Metaverse technologies seem to go hand-in-hand with theater performances, allowing audiences to experience the stage in a much more immersive way, for example interacting with certain characters while not being confined to a particular seat during the whole show. Meanwhile, they enable artists and creators to reach a broader audience, especially millennials and Gen Zers.
The Greater China region seems to be taking the lead in realizing such potential. From April 15 to May 7, the inaugural Sphinx Meta Theatre Festival will be held in a hybrid format in Beijing, Guangzhou, Shanghai, and the seaside town of Aranya.
Directed by renowned theater director Meng Jinghui, the festival will also connect with cities around the globe — namely, New York, Paris, and Berlin — to promote international cultural dialogues. Aside from metaverse-based theatrical performances, the festival includes eight other sections, including forums and immersive zones to explore the future relationship between metaverse technologies and art.
Notably, the festival released 83 AI-generated posters after Meng and other artists prompted an image generator.
For its part, VIVE Originals, the content arm of the VR department of Taiwanese electronics giant HTC, presented the metaverse play Light the Night: Redhat Killer at Mobile World Congress (MWC) Barcelona 2023. By wearing HTC VIVE’s XR headset, viewers could follow the characters and explore a futuristic cyberpunk world. The play is adapted from the popular Taiwanese TV series Light the Night and incorporates music performances by pop idol Julia Wu. HTC VIVE plans to release the play to PC users worldwide following MWC Barcelona.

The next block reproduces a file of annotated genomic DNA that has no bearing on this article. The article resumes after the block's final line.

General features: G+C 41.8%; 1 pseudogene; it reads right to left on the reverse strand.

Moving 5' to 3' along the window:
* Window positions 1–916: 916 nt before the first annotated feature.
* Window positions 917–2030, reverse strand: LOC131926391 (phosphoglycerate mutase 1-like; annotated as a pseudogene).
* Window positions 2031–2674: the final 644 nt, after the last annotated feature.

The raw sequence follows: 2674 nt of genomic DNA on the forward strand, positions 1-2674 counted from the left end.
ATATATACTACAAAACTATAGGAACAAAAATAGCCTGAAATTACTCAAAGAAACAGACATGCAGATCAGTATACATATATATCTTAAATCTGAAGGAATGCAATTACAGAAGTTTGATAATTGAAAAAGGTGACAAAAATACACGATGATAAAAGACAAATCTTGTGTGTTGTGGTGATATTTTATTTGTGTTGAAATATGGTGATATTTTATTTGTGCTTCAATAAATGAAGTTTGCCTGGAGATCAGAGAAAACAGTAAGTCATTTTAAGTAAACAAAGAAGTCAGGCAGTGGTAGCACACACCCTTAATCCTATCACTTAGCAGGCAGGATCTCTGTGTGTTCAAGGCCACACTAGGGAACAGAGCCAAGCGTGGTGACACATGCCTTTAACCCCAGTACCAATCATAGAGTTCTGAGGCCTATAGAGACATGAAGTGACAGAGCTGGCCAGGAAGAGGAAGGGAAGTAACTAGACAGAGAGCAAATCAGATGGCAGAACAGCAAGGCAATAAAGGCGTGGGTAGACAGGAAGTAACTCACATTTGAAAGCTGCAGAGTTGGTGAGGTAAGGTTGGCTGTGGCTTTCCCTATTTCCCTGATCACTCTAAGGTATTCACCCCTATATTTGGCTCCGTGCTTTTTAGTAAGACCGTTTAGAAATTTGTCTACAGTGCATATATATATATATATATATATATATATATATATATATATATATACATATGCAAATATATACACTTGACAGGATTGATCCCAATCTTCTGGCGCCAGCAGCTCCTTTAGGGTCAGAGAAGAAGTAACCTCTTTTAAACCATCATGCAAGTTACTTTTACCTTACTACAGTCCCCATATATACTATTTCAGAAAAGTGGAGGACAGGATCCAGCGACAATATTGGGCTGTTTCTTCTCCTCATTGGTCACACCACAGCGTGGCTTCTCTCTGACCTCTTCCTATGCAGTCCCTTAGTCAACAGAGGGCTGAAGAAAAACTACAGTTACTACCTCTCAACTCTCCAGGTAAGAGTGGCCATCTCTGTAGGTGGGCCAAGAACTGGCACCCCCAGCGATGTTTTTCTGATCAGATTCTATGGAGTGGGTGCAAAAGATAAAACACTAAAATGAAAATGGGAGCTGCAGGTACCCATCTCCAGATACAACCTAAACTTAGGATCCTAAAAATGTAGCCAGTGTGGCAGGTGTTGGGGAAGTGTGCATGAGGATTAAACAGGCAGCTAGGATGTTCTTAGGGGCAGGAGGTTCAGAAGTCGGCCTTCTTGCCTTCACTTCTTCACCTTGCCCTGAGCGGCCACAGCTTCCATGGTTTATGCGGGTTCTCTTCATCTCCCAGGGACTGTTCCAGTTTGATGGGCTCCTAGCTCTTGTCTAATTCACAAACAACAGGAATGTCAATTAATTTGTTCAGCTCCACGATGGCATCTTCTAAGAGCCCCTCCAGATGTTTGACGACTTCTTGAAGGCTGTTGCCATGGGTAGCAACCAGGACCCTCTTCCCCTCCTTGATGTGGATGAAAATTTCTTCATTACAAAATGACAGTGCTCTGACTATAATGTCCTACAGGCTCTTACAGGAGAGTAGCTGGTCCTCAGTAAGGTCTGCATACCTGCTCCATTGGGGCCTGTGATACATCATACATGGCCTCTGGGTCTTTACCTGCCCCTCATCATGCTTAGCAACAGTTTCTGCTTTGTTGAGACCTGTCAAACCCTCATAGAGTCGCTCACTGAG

These events will help mainland China and Taiwan preserve and promote their cultures globally. Both regions are rich in historic and modern cultural IPs. In the case of the former, theater plays, such as Beijing Opera, can trace their roots way back into history. Therefore, the region’s governments and tech giants have ample resources to draw from when moving plays into the metaverse.
This is not to say that the West lacks similar theater IPs. For instance, in the U.K., the National Theatre’s Immersive Storytelling Studios has been transforming classic plays such as Wonder.land into VR performances. Coventry University’s Immersive Telepresence in Theatre project is also cooperating with U.S. universities to leverage metaverse technologies to conduct rehearsals of Shakespeare’s plays.
However, there have yet to be nationwide pushes or initiatives from tech giants to combine theater and metaverse technologies on a large scale. This could be because western metaverse platforms have a relatively heavier emphasis on the gaming experience.
But as western cultural institutions increasingly promote themselves globally via the metaverse, Greater China’s example might inspire them to digitally revolutionize their domestic theater IPs as well.